Brain Tumour Research was launched in April 2009 to raise the awareness of and funding for scientific research into brain tumours and improve outcomes for brain tumour patients.  It is the only national charity in the UK that is dedicated to granting 100 per cent of its funds to continuous and sustainable scientific research into brain tumours.

In collaboration with its member charities and fundraising groups, the charity jointly raised over £2.5 million in 2012 and Brain Tumour Research now supports an annual £1 million programme of research into brain tumours at The University of Portsmouth.  The research team are gleaning new layers of understanding about this disease and are continually publishing their peer-reviewed results in leading international scientific journals.

Brain Tumour Research has evolved to become a leading voice calling for greater support and action for research into brain tumours in the UK.  Funding for this research has been woefully inadequate for far too long. 

For further information about Brain Tumour Research go to or email

Further information on the work of Queen’s CCRCB is available online at  

Media inquiries to Queen’s Communications Office. Tel: 028 90 97 5292.

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Queen’s diabetes and pregnancy research receives national recognition

Research led by Queen’s University to improve pregnancy outcomes for women with diabetes has received national recognition.

The innovative pre-pregnancy care resource, which informs women with diabetes about how best to plan and manage their pregnancies, has been awarded the Best Improvement Programme for Pregnancy and Maternity at the UK Quality in Care Diabetes Awards.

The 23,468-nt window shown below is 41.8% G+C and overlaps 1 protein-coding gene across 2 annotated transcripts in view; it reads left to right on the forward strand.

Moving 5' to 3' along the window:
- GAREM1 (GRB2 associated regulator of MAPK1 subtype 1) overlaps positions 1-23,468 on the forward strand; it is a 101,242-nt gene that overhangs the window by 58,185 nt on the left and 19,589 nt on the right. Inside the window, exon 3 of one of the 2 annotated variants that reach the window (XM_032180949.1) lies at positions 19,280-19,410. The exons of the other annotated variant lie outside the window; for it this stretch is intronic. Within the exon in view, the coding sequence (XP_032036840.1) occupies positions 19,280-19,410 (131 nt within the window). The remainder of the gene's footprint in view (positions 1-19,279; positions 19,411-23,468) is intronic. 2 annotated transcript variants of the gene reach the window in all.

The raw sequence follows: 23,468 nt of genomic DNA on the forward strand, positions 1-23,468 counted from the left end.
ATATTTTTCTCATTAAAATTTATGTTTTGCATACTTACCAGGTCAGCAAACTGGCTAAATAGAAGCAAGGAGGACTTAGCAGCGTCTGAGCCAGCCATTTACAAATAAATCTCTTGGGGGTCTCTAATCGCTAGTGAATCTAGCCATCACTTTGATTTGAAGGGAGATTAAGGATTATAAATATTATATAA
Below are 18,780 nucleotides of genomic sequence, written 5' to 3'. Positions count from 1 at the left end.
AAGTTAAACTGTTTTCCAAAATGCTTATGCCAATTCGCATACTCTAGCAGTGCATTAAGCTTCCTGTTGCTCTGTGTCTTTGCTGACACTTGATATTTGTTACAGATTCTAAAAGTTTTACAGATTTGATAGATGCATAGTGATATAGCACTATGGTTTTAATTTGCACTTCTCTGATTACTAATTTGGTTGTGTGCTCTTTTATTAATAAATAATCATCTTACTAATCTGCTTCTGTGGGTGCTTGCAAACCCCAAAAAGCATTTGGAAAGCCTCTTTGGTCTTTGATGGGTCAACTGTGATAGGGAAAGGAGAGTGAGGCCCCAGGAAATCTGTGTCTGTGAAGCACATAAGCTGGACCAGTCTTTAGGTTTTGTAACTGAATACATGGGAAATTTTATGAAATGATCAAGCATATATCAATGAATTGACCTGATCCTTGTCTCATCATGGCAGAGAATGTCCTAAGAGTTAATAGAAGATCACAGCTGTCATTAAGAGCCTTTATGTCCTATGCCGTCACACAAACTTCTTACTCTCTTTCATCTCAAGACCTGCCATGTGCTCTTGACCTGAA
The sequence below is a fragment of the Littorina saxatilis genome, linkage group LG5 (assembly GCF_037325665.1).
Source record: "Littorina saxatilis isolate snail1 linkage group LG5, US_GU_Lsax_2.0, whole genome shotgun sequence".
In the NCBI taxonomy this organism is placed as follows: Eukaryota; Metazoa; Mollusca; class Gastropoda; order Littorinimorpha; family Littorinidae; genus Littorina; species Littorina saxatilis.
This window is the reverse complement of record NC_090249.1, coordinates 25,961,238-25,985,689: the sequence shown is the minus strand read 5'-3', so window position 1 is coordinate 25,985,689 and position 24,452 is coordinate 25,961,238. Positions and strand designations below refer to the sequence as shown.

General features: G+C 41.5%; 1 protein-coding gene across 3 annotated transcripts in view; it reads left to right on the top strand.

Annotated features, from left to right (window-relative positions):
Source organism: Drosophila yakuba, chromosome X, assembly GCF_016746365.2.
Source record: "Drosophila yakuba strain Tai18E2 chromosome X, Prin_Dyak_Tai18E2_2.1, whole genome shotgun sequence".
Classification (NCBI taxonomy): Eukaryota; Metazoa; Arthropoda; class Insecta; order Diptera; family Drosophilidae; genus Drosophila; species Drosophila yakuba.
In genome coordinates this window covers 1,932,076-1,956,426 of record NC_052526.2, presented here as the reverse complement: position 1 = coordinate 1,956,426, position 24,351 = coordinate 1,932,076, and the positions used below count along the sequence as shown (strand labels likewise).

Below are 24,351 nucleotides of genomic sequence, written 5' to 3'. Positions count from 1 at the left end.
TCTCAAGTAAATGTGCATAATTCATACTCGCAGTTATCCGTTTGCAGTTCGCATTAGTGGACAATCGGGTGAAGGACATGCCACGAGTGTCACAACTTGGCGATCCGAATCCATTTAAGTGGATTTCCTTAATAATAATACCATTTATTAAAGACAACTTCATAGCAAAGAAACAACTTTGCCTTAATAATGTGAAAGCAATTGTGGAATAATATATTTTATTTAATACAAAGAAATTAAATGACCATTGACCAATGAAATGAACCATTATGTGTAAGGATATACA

Known as Women with Diabetes: things you need to know (but maybe don’t!), the resource was first made available in 2010. It is now embedded into routine care in Northern Ireland with two thirds of women with diabetes who attended for antenatal care between 2011 and 2012 receiving the resource as an aid to planning for pregnancy. 

Dr Valerie Holmes from the Centre for Public Health at Queen’s University led the project. She said: “While women with diabetes are at increased risk of poor pregnancy outcomes, including pre-eclampsia, and their babies are at risk of congenital malformations including Spina Bifida, heart and kidney anomalies, it is well established that good blood glucose control before and during pregnancy can reduce this risk.

“It is important that women with diabetes are aware of the risks involved and of the importance of planning their pregnancy. Almost all women with diabetes can have healthy babies if good pre-pregnancy blood glucose control is achieved.  At Queen’s we are committed to advancing knowledge and changing lives and winning this award is recognition that we are doing just that.”

Women with Diabetes: things you need to know (but maybe don’t!) was developed by Queen’s, along with healthcare professionals from the Belfast and South Eastern Health and Social Care Trusts and funded by Diabetes UK.

Professor David McCance, Consultant Endocrinologist, Belfast Health and Social Care Trust, said: “Only one third of women currently receive optimal preconception care and the lack of awareness about pregnancy planning and reproductive health may be one reason why women are not seeking pre-pregnancy care before becoming pregnant.”

Professor Fiona Alderdice, Director of Research in the School of Nursing and Midwifery at Queen’s University, said: “There are many health professionals involved in the care of women with diabetes in the perinatal period so there is much to communicate. It is great that women have a comprehensive resource that they can digest in their own time and that also facilitates an informed dialogue with their health care team.”